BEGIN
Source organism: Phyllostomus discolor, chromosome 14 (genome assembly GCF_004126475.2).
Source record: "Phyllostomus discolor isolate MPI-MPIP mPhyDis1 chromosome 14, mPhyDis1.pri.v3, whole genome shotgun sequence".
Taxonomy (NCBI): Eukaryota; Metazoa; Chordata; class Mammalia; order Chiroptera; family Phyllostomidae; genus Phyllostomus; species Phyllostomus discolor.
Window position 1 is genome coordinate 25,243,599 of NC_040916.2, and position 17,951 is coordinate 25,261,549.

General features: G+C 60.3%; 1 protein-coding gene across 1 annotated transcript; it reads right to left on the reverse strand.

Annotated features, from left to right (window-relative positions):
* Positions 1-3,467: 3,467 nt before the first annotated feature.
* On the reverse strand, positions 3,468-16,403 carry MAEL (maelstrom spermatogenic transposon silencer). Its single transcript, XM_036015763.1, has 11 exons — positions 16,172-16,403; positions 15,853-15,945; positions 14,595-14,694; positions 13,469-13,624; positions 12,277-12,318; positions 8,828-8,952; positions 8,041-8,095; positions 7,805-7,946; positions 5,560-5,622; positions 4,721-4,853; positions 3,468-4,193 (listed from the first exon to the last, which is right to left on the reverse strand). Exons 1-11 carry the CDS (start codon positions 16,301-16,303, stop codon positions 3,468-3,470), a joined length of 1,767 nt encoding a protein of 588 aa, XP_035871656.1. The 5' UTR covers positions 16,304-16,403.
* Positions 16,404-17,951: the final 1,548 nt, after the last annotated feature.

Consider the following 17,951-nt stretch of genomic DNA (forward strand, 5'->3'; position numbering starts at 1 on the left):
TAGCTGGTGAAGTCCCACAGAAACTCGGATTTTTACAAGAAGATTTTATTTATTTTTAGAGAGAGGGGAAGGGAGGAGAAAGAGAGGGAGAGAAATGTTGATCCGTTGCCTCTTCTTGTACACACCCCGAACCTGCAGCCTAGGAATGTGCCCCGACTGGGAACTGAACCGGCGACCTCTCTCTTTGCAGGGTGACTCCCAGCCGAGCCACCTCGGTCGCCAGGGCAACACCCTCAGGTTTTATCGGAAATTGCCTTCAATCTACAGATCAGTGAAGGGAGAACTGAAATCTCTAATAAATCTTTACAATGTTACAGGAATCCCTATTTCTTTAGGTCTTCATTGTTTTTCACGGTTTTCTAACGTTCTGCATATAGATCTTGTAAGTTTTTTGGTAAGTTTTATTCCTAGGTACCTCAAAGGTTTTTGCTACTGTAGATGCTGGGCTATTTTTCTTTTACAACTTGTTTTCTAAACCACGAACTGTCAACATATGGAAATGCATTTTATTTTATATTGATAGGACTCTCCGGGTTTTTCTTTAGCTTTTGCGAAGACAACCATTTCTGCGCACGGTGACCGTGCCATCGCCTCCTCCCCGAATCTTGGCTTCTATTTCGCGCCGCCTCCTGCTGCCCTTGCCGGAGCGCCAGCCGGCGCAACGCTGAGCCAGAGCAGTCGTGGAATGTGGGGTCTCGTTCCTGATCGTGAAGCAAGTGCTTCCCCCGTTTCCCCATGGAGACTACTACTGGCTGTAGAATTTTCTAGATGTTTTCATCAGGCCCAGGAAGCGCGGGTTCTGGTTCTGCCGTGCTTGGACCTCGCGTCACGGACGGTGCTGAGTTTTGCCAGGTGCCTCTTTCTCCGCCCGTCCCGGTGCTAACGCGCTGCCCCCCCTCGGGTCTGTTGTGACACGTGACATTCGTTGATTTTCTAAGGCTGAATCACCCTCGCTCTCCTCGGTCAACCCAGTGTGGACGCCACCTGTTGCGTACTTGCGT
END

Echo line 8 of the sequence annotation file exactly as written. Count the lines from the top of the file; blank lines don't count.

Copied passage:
* On the reverse strand, positions 3,468-16,403 carry MAEL (maelstrom spermatogenic transposon silencer). Its single transcript, XM_036015763.1, has 11 exons — positions 16,172-16,403; positions 15,853-15,945; positions 14,595-14,694; positions 13,469-13,624; positions 12,277-12,318; positions 8,828-8,952; positions 8,041-8,095; positions 7,805-7,946; positions 5,560-5,622; positions 4,721-4,853; positions 3,468-4,193 (listed from the first exon to the last, which is right to left on the reverse strand). Exons 1-11 carry the CDS (start codon positions 16,301-16,303, stop codon positions 3,468-3,470), a joined length of 1,767 nt encoding a protein of 588 aa, XP_035871656.1. The 5' UTR covers positions 16,304-16,403.